SHOWS: PARIS, FRANCE (JANUARY 13, 2020) (REUTERS-ACCESS ALL) 1.
(SOUNDBITE) (French) FORMER HEAD OF ATHLETICS' GOVERNING BODY IAAF, LAMINE DIACK, SAYING: "Of course I find regrettable the postponement.
I thought we were moving fast and that I was getting closer to going back to Dakar.
Now we need to wait." 2.
WHITE FLASH 3.
(SOUNDBITE) (French) LAWYER FOR DIACK, SIMON NDIAYE, SAYING: "Lamine Diack whom I defend with (other lawyer) William Bourdon is an elderly man who has always cooperated with the justice and has always delivered the explanations required from him.
He had come here for the trial to start and to bring the proof that he's innocent.
So we regret the fact that once again the justice seems rather slow and talks about irregularities which do not come from the defence nor the plaintiffs but from the instructing judge or maybe the court." STORY: Lamine Diack, the disgraced former head of athletics' governing body IAAF, arrived at a Paris court to face trial on Monday (January 13) on charges of corruption and money laundering linked to a Russian doping scandal.
Shortly after it was opened the trial was postponed by the head judge until June at the earliest, for procedural reasons.
The trial of Diack, 86, who is under house arrest in Paris, comes five years after prosecutors began their investigation.
They have described a web of corruption that was rife in world athletics, including bribes and extortion to cover up positive drug tests.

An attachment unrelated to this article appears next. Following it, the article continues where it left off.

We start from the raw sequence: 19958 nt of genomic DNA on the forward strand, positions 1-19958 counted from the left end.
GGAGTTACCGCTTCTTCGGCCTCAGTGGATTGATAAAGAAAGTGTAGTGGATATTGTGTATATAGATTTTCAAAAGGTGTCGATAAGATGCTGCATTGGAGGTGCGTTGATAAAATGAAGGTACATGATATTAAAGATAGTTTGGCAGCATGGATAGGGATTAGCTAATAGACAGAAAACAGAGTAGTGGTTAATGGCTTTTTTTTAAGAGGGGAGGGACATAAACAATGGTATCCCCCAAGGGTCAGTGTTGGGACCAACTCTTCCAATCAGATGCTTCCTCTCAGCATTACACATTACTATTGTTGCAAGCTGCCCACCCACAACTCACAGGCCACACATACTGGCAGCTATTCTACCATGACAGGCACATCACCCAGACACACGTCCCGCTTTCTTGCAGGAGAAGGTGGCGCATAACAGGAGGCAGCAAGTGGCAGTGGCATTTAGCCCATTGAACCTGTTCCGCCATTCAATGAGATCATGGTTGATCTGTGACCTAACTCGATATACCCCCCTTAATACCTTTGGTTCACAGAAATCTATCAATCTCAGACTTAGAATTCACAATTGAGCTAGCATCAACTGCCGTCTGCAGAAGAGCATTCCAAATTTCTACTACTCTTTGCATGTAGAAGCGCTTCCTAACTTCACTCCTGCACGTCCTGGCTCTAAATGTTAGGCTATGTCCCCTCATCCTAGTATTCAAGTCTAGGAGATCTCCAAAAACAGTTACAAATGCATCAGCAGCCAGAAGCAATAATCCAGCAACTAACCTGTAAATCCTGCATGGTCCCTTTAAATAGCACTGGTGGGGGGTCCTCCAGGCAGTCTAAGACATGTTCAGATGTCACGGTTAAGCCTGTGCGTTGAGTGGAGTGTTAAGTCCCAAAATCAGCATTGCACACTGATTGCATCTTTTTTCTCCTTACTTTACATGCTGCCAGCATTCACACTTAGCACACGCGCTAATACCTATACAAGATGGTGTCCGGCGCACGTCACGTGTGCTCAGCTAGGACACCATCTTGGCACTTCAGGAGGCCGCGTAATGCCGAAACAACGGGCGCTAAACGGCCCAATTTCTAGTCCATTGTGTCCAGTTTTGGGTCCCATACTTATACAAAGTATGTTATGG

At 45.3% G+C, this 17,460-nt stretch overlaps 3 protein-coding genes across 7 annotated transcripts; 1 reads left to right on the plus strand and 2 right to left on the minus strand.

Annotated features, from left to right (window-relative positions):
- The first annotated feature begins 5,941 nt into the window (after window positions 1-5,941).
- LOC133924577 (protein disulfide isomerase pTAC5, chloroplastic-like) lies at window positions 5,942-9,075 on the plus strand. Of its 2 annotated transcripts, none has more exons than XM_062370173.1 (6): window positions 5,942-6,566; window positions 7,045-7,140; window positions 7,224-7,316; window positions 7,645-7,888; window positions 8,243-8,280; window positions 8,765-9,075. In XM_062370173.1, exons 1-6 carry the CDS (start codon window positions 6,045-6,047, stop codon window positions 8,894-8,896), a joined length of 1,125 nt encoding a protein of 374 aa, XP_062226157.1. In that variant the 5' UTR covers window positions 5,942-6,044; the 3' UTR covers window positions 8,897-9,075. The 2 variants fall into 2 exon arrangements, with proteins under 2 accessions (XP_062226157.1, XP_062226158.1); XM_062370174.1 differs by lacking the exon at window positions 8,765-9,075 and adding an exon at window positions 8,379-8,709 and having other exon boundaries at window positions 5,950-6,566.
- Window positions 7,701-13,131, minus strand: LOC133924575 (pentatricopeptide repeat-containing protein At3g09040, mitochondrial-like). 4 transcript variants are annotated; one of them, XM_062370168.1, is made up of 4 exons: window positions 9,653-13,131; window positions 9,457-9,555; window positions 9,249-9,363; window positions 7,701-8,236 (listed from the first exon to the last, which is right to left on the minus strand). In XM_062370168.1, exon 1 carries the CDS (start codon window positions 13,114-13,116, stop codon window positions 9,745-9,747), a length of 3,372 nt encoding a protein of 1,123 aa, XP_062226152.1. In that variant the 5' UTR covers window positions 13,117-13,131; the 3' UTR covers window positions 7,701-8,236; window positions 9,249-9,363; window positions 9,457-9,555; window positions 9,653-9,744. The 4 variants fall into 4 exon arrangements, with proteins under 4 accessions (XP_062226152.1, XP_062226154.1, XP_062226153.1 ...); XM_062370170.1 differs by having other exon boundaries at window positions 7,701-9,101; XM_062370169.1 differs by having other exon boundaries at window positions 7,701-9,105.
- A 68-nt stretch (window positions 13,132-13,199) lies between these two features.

Diack has denied wrongdoing.
His lawyers described him as a "man of values and principles" and said the accusations were baseless.
The former head of the IAAF, who is Senegalese, led the organisation from 1999-2015 and was one of the most influential men in athletics.
His arrest plunged the sport's governing body into an unprecedented crisis.
Diack's co-accused include his son, Papa Massata, who worked as a marketing consultant for the IAAF.
Senegal has refused to extradite Papa Massata and he will be tried in absentia.
Prosecutors began their investigation in 2015, after the IAAF's ethics commission and the World Anti-Doping Agency (WADA) uncovered evidence that a Russian marathon runner paid 600,000 euros ($683,000) to cover up a positive drug test, allowing her to compete in the London 2012 Olympic Games.
The prosecutors highlighted what they described as the "extremely complacent" attitude of the IAAF toward the Russian athletics federation.
Diack acknowledges discussions with the Russians, but denies sanctions were waived in return for personal benefit, his lawyer said.